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Sid to take part in Pens camp; no contact allowed

by Alan Robinson / NHL.com
PITTSBURGH -- Sidney Crosby's status for the start of training camp is the same as it was near the end of the Pittsburgh Penguins' brief playoff run last spring: Cleared for practice but not for contact.
 
But any similarity between then and now for the Penguins' captain appears to be merely coincidental.
 
Crosby, out since Jan. 6 with a concussion that affected his vestibular system -- the part of the brain that allows an individual to stand upright, maintain balance and move through space -- will be pushed starting Saturday to a much greater extent than he was when he initially returned to practice March 31. Those workouts were cut short during the Penguins' first-round playoff loss to Tampa Bay.
 
Crosby also had to alter his normal offseason training regimen following the reoccurrence of the post-concussion symptoms that have now mostly vanished.
 
"I think camp will be a pretty good indication (of where I am)," Crosby said Friday. "It's going to be pretty intense.  Even without contact, I'm sure it's going to be a pretty good pace. I'll see how things go then."

Sidney Crosby
Center - PIT
GOALS: 32 | ASST: 34 | PTS: 66
SOG: 161 | +/-: 20
During the Penguins' informal workouts during the last week, coach Dan Bylsma has liked everything about Crosby: The way he is shooting, the way he is moving, the way he looks like … well, No. 87.
 
"I think he's doing well, doing better and when you see him on the ice participating, you're going to see a guy who looks a lot like Sidney Crosby looks on the ice," Bylsma said. "He's a talented player and you can see it when he steps on the ice. That's a positive thing."
 
Added Crosby: "I'm pretty happy with the way things have gone this past week or so. Exertion has been pretty high."
 
Still, the Penguins will not rush the player they consider to be the world's best,  and Bylsma cautioned there remains no timetable as to when Crosby will be cleared for contact in practice -- the step he must take before he can play in games.
 
"There's  not a realistic expectation, no prediction, no idea of a prediction.  It's not really something we talk about in terms of can we put a prediction  on it or can we put a timeline on it," Bylsma said.
 
Crosby also won't guess.
 
"I've been just kind of waiting to see how it goes Day One of camp and how I feel. So I haven't gotten that far," Crosby said. "I hope that everything goes well the next little bit and I'm not ruling that out at all."
 
During a detailed briefing Sept. 7 with the two concussion specialists who are treating him, the former Hart Trophy winner and NHL scoring champion said he began having post-concussion symptoms -- mainly headaches -- once he reached a 90 percent exertion level during his offseason workouts. He wouldn't  estimate Friday where he is percentage-wise in his recovery from an injury that occurred following hard hits in successive games Jan. 1 and Jan. 5.
 
"It's hard to say what I've actually gone  to. But I feel like I've done pretty good tests of exertion at different points and responded pretty well," he said. "I think the main thing is that I feel pretty comfortable and confident with where I'm at heading into camp."
 
What has been the best sign to this point?
"I'm pretty happy with the way things have gone this past week or so. Exertion has been pretty high." -- Sidney Crosby
"Whatever symptoms I've had have been pretty minimal. To be able to get cleared to do this is good," he said.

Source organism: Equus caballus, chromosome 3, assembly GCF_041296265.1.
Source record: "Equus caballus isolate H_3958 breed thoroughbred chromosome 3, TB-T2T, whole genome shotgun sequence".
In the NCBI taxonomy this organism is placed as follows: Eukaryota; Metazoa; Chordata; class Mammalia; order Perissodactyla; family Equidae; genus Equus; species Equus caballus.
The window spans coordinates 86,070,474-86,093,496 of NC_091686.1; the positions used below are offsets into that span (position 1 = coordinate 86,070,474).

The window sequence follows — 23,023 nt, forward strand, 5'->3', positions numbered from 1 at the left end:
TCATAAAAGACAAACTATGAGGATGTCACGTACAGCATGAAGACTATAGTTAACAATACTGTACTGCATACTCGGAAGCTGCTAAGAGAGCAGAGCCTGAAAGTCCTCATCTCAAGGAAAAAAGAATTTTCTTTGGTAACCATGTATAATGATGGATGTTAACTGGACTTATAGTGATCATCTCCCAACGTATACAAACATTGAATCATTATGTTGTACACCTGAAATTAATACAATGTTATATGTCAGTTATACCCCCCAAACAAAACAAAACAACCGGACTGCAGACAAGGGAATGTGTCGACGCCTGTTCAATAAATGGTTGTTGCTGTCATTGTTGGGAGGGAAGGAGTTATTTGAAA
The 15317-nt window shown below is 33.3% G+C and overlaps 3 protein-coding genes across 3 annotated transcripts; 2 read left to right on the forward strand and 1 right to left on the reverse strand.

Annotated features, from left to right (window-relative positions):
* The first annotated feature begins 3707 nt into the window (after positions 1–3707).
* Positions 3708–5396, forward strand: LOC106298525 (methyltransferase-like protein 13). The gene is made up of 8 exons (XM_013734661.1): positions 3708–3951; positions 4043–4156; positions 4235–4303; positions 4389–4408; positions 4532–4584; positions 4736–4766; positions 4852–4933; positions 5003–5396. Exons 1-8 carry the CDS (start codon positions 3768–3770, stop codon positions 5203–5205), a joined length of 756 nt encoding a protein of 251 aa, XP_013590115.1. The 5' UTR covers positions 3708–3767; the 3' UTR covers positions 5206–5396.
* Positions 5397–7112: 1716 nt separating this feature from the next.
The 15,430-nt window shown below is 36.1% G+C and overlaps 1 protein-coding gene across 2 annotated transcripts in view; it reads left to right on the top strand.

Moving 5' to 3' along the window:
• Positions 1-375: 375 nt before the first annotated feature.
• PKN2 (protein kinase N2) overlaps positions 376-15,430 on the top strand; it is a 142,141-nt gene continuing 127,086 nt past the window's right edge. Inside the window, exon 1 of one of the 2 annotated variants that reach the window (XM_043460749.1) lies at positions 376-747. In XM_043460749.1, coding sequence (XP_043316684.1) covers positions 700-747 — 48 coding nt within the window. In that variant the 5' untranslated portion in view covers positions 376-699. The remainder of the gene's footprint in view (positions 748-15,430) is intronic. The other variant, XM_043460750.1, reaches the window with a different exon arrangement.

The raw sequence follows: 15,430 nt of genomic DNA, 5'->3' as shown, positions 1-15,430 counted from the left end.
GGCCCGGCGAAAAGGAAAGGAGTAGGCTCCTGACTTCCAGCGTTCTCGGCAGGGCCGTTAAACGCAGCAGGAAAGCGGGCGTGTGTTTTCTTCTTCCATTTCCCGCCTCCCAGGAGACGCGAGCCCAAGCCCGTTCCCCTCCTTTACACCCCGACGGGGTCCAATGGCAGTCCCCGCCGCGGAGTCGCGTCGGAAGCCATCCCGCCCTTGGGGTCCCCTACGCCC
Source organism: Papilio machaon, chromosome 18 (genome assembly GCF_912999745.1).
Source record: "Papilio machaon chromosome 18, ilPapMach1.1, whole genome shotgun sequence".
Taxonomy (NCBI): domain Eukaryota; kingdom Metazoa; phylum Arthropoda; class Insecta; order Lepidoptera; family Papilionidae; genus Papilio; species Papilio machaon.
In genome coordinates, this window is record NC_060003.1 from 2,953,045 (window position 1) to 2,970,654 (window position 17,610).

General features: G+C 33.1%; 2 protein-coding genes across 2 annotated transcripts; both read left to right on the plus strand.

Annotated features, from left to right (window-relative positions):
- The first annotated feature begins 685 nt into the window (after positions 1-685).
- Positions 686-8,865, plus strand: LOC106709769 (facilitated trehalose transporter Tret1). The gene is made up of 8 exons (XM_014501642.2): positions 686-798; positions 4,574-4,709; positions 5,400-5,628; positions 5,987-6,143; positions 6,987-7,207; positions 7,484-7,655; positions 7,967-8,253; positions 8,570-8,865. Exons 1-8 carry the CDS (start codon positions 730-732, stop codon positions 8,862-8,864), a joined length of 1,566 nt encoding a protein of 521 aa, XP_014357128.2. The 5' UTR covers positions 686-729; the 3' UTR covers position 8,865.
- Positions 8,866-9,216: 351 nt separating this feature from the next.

For now, Crosby is taking it day to day, seeing how he responds to doing everything he normally does during camp, except to take part in scrimmages. Crosby and his doctors will assess how he handles the workload and where he will go from there.
 
"You want to go out there and try to do the things you normally do and see how things go," Crosby said. "That being said, if everything is going well, you've got to use that time to get ready and get back in shape and timing and all of that stuff. It's been a long time since I've been out there with a group and it's been intense.
 
"The main thing is the stuff when it comes to feel and timing. Those are the things that you really have to focus on when you're in camp, whether that's coming off an injury or just coming off a normal summer."
 
Also coming off an injury is the Penguins' other star, former scoring champion Evgeni Malkin. He didn't play after tearing two knee ligaments Feb. 4, but went through an intense series of workouts this summer in his native Russia.
 
While he recently estimated he is fully covered, he hedged that a bit Friday and said he's probably at about 90 percent. At least for now he will wear a brace on his right knee, if only for precautionary reasons.
 
"Hopefully I'll play at the same level I played at before," said Malkin, whose production dropped off after he won the Conn Smythe Trophy following the Penguins' Stanley Cup victory in 2009.
 
Bylsma can't remember seeing a more motivated Malkin, and maybe Malkin's statistics explain why. After getting 106 points in 2007-08 and an NHL-high 113 points in 2008-09, Malkin had 77 points in 67 games in 2009-10 and 37 points in 43 games before getting hurt last season.
 
Those aren't the Malkin-like numbers that he himself expects.
 
"Part of the process for Geno right now is this will be a level (of exertion) you don't get in the offseason," Bylsma said. "He's worked very hard and been very diligent but he will be taxed every day.  I think he feels good, feels confident and he looks confident. He's a motivated guy right now."
 
The Penguins first two days of training camp starting Saturday at Consol Energy Center will be open to the public. They start the season Oct. 6 at Vancouver.


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